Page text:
For almost half a decade, trends showing a decline in US life expectancy have been the objects of surprise and consternation among public health professionals. However, in their November 2022 publication in the CDC (Centers for Disease Control)’s Vital Statistics Surveillance Report, Arias and colleagues indicate a recent uptick in life expectancy between 2021 and 2022. The 1.1-year rise in US life expectancy, propose the authors, is owing to decreasing mortality rates in the country’s leading causes of death.

The authors consider the shrinking impact of Covid-19 instrumental in this shift, but indicate that influenza, perinatal conditions and kidney conditions played greater contributing roles to US mortality than in previous years. GlobalData’s Covid-19 dashboard estimates a 0.96% mortality rate as of September 2023, showing progress in the reduction of deaths from the virus since the pandemic’s onset. This shift suggests that future Covid-19 response efforts may require fewer resources, raising the potential for greater public health investment in competing causes of mortality.

In their analysis, Arias and colleagues utilised provisional vital statistics collected by the National Center for Health Statistics 2022, which included approximately 99% of US deaths up to July 2023. These statistics were analysed to project overall life expectancy, as well as intergroup differences in at-birth life expectancy based on sex, race and ethnicity.

The report also compared 2022 cause-specific mortality estimates with those of the 2020 to 2021 cycle. Overall life expectancy increased from 76.4 to 77.5 years between 2021 and 2022, with men and women experiencing a 1.3- and 0.9-year increase respectively. This represented the first rise in life expectancy since its sharpest recorded drop in 2019 before undergoing a continued decline.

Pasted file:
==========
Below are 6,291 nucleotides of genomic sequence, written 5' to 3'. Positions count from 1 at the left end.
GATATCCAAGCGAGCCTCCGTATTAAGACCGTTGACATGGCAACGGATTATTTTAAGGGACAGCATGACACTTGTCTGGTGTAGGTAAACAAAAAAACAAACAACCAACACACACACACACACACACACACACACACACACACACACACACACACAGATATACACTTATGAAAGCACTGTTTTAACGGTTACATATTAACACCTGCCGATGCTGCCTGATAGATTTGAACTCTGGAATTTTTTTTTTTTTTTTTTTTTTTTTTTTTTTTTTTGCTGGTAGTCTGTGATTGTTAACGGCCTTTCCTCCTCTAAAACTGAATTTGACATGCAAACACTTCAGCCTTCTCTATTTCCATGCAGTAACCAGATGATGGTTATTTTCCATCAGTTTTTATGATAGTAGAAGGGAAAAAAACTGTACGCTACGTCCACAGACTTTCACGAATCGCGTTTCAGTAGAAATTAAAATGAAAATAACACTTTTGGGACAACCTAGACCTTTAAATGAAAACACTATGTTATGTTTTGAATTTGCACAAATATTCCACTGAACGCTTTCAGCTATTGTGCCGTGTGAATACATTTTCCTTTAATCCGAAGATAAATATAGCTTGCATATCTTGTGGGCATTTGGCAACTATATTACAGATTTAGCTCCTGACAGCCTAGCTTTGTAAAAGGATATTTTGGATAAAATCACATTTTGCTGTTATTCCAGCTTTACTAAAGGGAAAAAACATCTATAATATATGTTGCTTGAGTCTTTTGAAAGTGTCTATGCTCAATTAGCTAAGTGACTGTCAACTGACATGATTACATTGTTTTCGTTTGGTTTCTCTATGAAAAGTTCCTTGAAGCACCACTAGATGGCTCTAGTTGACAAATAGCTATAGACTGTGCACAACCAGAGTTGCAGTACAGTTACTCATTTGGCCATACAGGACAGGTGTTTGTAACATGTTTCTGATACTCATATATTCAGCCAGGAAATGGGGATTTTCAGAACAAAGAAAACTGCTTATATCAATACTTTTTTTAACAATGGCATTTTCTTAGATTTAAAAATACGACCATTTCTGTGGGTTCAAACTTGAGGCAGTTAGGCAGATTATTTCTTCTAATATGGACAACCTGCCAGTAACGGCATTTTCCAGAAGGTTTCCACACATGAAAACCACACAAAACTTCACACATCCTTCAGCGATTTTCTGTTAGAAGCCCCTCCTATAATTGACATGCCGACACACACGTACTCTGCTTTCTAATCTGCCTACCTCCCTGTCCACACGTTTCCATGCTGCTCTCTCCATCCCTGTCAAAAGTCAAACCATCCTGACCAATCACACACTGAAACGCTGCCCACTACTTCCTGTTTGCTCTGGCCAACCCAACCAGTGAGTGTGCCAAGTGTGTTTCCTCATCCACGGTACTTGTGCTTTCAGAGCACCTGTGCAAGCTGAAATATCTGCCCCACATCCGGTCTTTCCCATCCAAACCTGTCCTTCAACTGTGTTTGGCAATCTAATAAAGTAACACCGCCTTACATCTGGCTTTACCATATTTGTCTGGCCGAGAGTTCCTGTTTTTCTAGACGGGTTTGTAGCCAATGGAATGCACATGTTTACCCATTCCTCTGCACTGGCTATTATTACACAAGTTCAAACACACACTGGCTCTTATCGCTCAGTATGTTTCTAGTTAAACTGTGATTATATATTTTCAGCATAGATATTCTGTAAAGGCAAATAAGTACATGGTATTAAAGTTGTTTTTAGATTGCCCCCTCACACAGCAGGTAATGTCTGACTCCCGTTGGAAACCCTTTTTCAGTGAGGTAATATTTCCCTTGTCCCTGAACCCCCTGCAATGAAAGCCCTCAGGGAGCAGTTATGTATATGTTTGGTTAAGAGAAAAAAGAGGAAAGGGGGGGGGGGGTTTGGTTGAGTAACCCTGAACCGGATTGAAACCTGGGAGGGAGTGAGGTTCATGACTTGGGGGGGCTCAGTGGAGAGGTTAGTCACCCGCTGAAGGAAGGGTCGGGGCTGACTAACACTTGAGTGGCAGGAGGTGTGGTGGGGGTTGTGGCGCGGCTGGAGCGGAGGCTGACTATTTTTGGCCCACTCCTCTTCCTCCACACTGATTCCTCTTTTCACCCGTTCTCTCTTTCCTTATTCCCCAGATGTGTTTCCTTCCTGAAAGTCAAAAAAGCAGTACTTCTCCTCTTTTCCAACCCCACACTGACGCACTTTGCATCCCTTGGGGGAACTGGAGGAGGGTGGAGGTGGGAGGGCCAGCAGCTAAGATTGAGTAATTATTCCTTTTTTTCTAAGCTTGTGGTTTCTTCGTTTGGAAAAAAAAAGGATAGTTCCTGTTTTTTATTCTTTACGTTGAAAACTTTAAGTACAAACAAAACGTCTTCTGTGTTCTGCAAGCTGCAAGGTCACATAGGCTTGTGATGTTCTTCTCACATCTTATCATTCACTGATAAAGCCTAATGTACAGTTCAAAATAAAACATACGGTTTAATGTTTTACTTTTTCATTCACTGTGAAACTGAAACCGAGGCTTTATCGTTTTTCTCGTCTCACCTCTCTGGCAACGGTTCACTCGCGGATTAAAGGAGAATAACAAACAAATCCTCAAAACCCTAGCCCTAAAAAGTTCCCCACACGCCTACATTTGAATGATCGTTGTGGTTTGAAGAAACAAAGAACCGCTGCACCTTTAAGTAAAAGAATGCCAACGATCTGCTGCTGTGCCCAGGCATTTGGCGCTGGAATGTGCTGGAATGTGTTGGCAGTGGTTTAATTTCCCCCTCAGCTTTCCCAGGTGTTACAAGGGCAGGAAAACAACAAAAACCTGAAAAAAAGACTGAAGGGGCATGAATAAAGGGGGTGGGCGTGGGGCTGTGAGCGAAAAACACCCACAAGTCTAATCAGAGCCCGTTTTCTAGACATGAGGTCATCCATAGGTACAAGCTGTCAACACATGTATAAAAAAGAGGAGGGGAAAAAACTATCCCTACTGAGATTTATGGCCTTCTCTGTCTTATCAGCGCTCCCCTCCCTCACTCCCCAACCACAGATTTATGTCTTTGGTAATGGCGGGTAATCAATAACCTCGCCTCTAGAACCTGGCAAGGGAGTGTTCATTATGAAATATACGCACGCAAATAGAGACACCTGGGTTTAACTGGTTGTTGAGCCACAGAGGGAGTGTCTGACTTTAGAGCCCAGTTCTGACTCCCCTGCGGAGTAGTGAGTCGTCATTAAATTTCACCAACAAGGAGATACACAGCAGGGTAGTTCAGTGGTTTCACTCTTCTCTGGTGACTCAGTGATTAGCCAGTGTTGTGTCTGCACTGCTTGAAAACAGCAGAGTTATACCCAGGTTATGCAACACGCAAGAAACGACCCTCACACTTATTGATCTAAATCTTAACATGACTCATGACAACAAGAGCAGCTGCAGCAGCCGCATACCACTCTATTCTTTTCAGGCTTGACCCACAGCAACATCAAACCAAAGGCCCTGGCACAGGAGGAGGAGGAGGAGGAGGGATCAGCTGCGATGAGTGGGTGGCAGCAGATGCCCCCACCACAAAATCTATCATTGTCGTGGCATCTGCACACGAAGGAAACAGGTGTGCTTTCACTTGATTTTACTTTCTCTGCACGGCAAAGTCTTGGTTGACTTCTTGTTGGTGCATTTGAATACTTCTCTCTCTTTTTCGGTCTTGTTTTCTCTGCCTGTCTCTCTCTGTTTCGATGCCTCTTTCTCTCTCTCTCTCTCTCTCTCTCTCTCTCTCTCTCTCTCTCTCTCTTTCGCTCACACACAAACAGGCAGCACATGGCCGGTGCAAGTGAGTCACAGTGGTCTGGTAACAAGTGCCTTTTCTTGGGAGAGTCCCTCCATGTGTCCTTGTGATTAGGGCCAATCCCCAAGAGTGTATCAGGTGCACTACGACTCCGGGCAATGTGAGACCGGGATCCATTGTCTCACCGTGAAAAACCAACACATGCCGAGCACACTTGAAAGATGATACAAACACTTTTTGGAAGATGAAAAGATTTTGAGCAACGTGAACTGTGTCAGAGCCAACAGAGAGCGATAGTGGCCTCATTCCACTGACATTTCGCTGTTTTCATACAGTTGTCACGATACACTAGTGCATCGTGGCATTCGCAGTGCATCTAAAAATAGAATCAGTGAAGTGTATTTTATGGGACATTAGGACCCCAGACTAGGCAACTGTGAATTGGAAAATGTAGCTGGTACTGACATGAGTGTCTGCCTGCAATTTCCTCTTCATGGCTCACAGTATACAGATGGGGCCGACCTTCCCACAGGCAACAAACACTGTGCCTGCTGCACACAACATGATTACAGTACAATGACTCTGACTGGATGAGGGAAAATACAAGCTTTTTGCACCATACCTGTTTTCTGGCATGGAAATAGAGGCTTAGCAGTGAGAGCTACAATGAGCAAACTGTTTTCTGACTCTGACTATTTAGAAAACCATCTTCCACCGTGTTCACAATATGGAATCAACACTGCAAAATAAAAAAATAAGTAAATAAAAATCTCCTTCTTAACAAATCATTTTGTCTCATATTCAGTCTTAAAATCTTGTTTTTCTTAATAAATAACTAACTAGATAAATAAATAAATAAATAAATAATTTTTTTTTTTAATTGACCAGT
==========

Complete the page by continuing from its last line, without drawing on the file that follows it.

The optimistic reversal in this trend, propose Arias and colleagues, may be the product of declining rates of the country’s leading causes of mortality. As seen in Figure 1, deaths from Covid-19, heart disease, unintentional injury and cancer experienced a decline from previous years, leading to overall gains in life expectancy. These positive contributions, however, were offset by a rise in influenza, perinatal conditions and kidney disease deaths (Figure 2). Among these causes, the reduction in Covid-19 deaths made a disproportionate contribution to growing life expectancy, accounting for 84.2% of its rise. While the gains in life expectancy have yet to compensate for declines in preceding years, they are suggestive of normalising mortality trends since the onset of the Covid-19 pandemic.

The most recent CDC estimates suggest an optimistic sign of an offset in lagging US life expectancy figures. Moreover, shifting contributions of cause-specific mortality to overall life expectancy may offer insights into public health policy agendas ahead. Waning Covid-19 mortality, driven by widespread vaccination and the prevalence of milder variants of the SARS-CoV-2 virus, presents opportunities for public health authorities to refocus health promotion efforts aimed at promoting preventive medicine for historic leading causes of death such as cardiovascular disease and cancer. While Covid-19 will continue to exert an indelible impact on public health practice, the signs of its diminishing contribution to mortality offer promising signs of transition from crisis management to an endemic model of disease.

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